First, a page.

Another point concerns Israeli’s warming of relations with Ukraine that took shape during Netanyahu’s reign. President Vladimir Zelensky was also among the first world leaders whom Naftali Bennett called after becoming the head of the Israeli government. It is thus not beyond reason to suggest that this warming up — and the omissions made on the track of relations with Israel — may be the reason some investigative journalists are sharing reports about the possible dismissal of Filipp Illichev, a deputy head of the Foreign Policy Department of the Russian Presidency. The department is headed by the Kremlin aide Yuri Ushakov and has evolved into a think tank of sorts that accumulates opinions from the Ministry of the Foreign Affairs and security officials. It is reported that the analysts’ views on the outcome of the last election in Israeli wrongly predicted victory for Netanyahu.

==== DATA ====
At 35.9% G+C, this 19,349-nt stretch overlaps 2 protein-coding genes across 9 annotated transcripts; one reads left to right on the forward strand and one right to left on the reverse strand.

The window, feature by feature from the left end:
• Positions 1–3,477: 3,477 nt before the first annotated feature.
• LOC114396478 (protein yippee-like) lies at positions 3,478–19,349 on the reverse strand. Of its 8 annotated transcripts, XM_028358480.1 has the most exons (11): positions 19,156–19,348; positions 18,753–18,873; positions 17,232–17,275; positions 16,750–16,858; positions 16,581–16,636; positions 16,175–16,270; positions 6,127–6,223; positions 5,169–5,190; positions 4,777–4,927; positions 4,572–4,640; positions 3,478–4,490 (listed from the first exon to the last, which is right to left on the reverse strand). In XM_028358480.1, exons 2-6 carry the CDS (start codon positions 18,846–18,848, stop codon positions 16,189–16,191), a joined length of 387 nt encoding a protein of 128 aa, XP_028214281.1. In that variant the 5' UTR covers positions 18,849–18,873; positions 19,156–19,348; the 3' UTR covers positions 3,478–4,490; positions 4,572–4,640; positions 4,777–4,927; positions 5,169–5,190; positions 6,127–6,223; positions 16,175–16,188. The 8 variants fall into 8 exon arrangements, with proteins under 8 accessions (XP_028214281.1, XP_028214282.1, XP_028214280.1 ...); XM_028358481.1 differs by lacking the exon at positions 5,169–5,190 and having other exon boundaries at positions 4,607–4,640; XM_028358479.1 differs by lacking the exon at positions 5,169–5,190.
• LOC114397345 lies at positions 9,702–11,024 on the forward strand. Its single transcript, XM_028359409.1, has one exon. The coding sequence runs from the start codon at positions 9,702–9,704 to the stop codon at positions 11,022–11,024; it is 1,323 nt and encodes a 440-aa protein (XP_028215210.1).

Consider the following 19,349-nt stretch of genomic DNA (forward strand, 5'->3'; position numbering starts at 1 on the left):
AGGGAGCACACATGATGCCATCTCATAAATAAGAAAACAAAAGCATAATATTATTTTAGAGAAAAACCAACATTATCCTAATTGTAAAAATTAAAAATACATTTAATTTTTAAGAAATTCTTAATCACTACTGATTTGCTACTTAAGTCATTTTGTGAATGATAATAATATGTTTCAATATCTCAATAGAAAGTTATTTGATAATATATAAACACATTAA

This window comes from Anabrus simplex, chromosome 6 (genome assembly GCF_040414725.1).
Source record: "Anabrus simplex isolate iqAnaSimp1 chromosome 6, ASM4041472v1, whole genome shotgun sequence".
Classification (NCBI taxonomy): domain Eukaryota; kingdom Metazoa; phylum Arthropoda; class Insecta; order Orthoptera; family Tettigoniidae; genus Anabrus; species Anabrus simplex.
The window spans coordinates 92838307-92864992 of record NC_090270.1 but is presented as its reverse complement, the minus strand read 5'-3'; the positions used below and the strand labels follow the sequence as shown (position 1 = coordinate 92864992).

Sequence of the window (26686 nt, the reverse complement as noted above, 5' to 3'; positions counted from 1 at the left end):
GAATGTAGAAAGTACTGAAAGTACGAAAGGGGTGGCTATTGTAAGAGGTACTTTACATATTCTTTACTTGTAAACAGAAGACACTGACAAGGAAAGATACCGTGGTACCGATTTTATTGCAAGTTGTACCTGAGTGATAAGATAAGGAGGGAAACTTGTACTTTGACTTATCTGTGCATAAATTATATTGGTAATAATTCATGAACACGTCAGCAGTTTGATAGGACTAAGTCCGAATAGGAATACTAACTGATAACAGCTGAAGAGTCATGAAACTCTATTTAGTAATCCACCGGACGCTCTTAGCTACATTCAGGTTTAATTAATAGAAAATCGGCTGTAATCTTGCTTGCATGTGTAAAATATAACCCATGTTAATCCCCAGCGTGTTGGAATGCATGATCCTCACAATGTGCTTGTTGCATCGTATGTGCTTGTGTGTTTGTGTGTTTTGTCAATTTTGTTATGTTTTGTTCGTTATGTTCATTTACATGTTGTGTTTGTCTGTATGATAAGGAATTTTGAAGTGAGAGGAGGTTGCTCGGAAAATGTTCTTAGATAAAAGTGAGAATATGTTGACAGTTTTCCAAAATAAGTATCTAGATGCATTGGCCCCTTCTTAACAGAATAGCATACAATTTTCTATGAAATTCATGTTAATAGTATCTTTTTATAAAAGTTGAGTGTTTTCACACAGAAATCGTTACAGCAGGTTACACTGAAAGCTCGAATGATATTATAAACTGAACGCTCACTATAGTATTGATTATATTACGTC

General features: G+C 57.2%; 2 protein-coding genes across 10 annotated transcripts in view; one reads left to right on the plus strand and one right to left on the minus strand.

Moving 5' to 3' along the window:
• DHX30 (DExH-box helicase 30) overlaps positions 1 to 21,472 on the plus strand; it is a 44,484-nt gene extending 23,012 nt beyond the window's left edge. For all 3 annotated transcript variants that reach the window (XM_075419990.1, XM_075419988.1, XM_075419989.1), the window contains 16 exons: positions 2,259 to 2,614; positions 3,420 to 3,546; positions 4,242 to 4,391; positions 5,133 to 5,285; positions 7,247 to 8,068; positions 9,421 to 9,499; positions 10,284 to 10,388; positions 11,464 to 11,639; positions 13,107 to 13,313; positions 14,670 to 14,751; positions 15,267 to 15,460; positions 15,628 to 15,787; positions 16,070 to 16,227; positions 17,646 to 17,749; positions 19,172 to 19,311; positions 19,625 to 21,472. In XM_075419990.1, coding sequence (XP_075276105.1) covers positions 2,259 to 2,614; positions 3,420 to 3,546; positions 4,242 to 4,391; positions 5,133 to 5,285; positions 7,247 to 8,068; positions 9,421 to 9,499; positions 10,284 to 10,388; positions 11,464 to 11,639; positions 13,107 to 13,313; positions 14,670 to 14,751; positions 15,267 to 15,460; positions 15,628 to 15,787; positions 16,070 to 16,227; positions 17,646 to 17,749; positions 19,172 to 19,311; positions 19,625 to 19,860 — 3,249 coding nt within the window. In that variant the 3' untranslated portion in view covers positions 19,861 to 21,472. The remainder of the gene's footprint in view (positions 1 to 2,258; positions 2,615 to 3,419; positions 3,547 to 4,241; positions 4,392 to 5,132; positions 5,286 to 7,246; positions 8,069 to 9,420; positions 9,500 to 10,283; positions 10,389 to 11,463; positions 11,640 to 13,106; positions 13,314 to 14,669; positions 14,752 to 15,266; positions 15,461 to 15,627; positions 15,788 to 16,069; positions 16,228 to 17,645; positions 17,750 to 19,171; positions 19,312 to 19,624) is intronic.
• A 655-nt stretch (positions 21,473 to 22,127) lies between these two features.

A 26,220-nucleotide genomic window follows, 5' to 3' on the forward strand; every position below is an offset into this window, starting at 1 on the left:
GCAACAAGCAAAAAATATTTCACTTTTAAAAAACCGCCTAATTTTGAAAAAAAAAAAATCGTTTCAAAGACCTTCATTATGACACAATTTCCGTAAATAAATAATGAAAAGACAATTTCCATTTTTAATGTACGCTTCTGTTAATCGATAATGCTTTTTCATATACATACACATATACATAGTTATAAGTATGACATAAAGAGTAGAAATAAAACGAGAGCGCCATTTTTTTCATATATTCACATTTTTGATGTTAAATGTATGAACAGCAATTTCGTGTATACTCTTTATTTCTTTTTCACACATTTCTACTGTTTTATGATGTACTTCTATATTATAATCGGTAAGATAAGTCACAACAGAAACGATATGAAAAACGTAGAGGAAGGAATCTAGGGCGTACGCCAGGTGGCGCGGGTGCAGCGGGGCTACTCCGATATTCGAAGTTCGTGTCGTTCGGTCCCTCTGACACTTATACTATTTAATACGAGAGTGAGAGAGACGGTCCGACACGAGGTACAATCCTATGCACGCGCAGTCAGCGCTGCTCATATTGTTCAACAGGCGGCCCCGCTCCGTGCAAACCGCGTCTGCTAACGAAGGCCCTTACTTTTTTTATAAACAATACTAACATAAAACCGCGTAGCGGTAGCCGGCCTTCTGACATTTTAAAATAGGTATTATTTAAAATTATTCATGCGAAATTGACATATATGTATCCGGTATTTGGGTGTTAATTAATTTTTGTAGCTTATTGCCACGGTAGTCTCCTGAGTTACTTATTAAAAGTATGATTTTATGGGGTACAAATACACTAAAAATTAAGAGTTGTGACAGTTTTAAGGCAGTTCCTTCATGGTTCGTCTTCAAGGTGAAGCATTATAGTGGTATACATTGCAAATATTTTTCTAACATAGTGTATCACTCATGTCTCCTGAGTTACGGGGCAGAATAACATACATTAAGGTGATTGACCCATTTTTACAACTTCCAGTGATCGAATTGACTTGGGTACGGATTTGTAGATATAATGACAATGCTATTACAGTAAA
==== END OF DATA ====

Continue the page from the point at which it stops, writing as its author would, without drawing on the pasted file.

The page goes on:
That said, one should not dismiss the role of Israeli policy. Israel lacks depth of its strategic defenses and therefore needs to adopt preventative measures to limit possible threats. This caution is the reason the Israeli army continues to conduct airstrikes in Syrian territory. Yet questions remain as to whether Israel will really change how far in advance it will warn the Russians about a coming attack. Changes in the Israeli political landscape could play a role in such a change, especially given Israel’s complaints concerning the 2018 reconciliation agreement between the Syrian opposition and Damascus that should have put limits on the growth of Hezbollah’s cultural centers and Iranian sites in the southwest of Syria.